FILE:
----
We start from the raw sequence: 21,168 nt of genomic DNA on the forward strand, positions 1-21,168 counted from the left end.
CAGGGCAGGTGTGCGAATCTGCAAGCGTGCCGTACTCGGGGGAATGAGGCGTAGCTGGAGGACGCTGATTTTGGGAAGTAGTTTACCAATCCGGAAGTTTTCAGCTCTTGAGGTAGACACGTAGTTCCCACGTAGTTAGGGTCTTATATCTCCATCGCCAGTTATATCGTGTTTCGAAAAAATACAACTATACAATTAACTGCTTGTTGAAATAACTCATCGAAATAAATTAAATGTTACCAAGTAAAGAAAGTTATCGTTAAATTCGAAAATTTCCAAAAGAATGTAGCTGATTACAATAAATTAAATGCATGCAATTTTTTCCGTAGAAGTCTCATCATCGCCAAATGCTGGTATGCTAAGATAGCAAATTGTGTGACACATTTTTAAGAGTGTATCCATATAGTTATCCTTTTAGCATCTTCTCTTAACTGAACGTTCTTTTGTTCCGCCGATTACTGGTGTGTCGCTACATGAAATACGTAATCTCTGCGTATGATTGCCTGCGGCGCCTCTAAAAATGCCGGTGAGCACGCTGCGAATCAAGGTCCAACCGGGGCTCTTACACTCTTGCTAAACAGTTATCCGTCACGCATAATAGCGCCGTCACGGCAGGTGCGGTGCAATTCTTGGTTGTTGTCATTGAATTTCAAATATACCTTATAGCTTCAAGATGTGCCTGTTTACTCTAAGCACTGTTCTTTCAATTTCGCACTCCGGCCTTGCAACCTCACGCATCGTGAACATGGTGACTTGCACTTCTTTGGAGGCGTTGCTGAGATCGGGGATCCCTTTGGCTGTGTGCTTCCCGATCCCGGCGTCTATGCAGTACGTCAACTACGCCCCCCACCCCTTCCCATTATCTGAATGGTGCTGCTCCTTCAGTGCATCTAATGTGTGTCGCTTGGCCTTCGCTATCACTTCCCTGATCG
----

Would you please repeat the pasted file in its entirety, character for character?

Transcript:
We start from the raw sequence: 21,168 nt of genomic DNA on the forward strand, positions 1-21,168 counted from the left end.
CAGGGCAGGTGTGCGAATCTGCAAGCGTGCCGTACTCGGGGGAATGAGGCGTAGCTGGAGGACGCTGATTTTGGGAAGTAGTTTACCAATCCGGAAGTTTTCAGCTCTTGAGGTAGACACGTAGTTCCCACGTAGTTAGGGTCTTATATCTCCATCGCCAGTTATATCGTGTTTCGAAAAAATACAACTATACAATTAACTGCTTGTTGAAATAACTCATCGAAATAAATTAAATGTTACCAAGTAAAGAAAGTTATCGTTAAATTCGAAAATTTCCAAAAGAATGTAGCTGATTACAATAAATTAAATGCATGCAATTTTTTCCGTAGAAGTCTCATCATCGCCAAATGCTGGTATGCTAAGATAGCAAATTGTGTGACACATTTTTAAGAGTGTATCCATATAGTTATCCTTTTAGCATCTTCTCTTAACTGAACGTTCTTTTGTTCCGCCGATTACTGGTGTGTCGCTACATGAAATACGTAATCTCTGCGTATGATTGCCTGCGGCGCCTCTAAAAATGCCGGTGAGCACGCTGCGAATCAAGGTCCAACCGGGGCTCTTACACTCTTGCTAAACAGTTATCCGTCACGCATAATAGCGCCGTCACGGCAGGTGCGGTGCAATTCTTGGTTGTTGTCATTGAATTTCAAATATACCTTATAGCTTCAAGATGTGCCTGTTTACTCTAAGCACTGTTCTTTCAATTTCGCACTCCGGCCTTGCAACCTCACGCATCGTGAACATGGTGACTTGCACTTCTTTGGAGGCGTTGCTGAGATCGGGGATCCCTTTGGCTGTGTGCTTCCCGATCCCGGCGTCTATGCAGTACGTCAACTACGCCCCCCACCCCTTCCCATTATCTGAATGGTGCTGCTCCTTCAGTGCATCTAATGTGTGTCGCTTGGCCTTCGCTATCACTTCCCTGATCG